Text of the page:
The three RAS genes (KRAS, NRAS, and HRAS) encode four highly identical (~90% sequence identity) proto- oncogenes. Together they represent the most commonly mutated oncogene family in human cancers, mutated in ~25% of all cancers. However, the mutational frequency of each RAS gene is unique among different cancer types. Mutations in KRAS are most prevalent in pancreatic cancer (97% KRAS, 0% NRAS, 0% HRAS), whereas NRAS is predominantly mutated in melanoma (1%, 28%, 1%, respectively), and HRAS in bladder cancer (3%, 1%, 6%, respectively). This suggests that each RAS gene drives biological differences within various cancer types. Additionally, recent studies have reported that the non-mutated, wild type (WT) counterparts in mutant (MT) RAS-driven cancers can have tumor driver activities. These findings are confounding, because in the context of MT RAS-driven cancers, WT RAS proteins are largely considered ?inactive?. These observations suggest that the WT and MT RAS proteins either play distinct roles or simply have additive activities. I propose to test the roles of the WT and mutated RAS proteins in human lung adenocarcinoma (LAC) cell lines, the leading cause of cancer deaths, where mutations in RAS proteins account for 32% of all cases. I will use cell lines that are both MT KRAS (mutated in 31% of LAC) and MT NRAS (mutated in 1% of LAC) driven. I hypothesize that the different mutational frequencies between the KRAS and NRAS isoforms will be based on different biological activities in LAC. Furthermore, I expect to identify unique mechanisms that correlate with specific WT and MT RAS isoforms and contribute to oncogenesis. My preliminary data show that the suppression of both WT and MT RAS isoforms inhibits the growth of LAC cancer cells and imparts differential signaling through downstream effectors. I propose three aims to investigate the roles of WT and MT RAS isoforms in LAC.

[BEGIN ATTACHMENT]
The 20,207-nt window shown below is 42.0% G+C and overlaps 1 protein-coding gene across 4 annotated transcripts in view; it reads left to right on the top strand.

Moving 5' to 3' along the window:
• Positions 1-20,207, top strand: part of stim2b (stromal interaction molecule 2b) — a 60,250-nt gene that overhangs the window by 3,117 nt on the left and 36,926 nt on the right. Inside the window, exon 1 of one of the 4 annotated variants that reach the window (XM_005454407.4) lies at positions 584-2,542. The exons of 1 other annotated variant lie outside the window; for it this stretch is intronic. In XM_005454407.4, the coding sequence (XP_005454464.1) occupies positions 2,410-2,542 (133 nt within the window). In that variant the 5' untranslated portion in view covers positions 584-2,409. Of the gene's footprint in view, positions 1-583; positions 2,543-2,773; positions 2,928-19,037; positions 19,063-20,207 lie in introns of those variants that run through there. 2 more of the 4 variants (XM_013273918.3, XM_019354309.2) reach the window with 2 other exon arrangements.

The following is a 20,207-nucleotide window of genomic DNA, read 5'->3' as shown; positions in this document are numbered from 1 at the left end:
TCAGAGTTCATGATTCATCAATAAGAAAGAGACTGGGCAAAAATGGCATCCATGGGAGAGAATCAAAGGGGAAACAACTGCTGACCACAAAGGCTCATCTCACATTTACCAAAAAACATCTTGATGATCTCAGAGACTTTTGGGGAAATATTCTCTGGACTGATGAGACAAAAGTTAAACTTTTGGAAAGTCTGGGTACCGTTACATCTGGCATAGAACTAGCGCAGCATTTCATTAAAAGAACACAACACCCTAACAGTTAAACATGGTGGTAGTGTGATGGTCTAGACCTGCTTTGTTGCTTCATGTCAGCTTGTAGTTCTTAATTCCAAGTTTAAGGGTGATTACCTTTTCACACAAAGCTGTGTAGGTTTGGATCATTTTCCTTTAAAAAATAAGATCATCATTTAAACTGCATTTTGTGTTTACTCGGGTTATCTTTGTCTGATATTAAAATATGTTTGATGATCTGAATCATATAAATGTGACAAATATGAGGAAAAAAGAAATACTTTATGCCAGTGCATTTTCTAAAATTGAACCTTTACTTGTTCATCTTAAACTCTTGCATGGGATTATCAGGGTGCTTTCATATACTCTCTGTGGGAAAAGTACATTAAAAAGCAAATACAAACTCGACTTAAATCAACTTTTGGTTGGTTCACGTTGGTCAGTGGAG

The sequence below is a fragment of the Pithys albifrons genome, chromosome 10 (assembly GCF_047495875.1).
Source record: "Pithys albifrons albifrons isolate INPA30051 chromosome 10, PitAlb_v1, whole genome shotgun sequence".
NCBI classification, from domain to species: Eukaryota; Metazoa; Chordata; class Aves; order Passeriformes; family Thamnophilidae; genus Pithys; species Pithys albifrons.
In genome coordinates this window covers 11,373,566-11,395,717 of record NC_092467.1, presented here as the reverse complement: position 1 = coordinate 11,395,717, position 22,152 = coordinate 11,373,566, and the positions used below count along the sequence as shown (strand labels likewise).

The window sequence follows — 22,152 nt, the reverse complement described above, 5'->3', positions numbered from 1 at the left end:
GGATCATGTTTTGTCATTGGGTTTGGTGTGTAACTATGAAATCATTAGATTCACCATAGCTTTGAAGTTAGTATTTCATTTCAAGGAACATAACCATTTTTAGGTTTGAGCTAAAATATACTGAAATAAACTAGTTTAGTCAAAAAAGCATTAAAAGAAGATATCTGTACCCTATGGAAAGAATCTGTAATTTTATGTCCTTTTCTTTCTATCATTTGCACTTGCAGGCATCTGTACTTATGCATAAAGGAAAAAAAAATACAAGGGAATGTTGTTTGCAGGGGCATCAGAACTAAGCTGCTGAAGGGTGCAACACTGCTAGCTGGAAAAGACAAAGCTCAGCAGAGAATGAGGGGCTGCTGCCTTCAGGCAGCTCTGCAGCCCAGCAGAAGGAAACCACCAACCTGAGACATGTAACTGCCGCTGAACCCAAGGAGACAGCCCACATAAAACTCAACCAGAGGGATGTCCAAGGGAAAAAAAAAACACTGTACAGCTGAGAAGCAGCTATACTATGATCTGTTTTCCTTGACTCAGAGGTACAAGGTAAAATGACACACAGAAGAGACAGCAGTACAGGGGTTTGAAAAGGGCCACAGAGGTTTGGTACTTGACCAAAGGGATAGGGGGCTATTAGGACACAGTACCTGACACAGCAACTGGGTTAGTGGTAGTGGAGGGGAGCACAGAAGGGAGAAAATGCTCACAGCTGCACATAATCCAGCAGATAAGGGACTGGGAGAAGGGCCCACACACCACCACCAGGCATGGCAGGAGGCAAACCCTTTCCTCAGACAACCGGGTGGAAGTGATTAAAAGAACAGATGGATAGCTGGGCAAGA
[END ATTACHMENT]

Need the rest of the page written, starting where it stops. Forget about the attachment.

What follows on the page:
In aim 1, I will determine if WT and MT RAS isoforms impact the growth of LAC cells in vitro using both 2D and 3D models, and in vivo within subcutaneous xenografts.
In aim 2, I will define the metabolic dependencies of each RAS isoform, namely their impact on autophagic flux, macropinocytosis, mitochondrial function, glycolysis and respiration. Finally, in aim 3, I will identify compensatory mechanisms that allow cells to overcome their addiction to WT and MT RAS. These studies will provide key mechanistic insights as to how MT and WT RAS signaling works in concert to drive oncogenesis in LAC. Thus, these studies will address important issues within the RAS field.
The three RAS genes, KRAS, NRAS, and HRAS, are the most commonly mutated family of genes in human cancers (25%). Although each cancer cell expresses all three corresponding RAS proteins, only one isoform is ever mutated, and mutations of each protein is found in disparate frequencies across cancer types, suggesting each isoform plays distinct biological roles. In this proposal, I will investigate the roles of all three RAS proteins in mutant KRAS- and NRAS-driven lung cancer by determining their contribution towards growth, proliferative signaling pathways, metabolic processes, and define mechanisms of resistance that can compensate for their loss.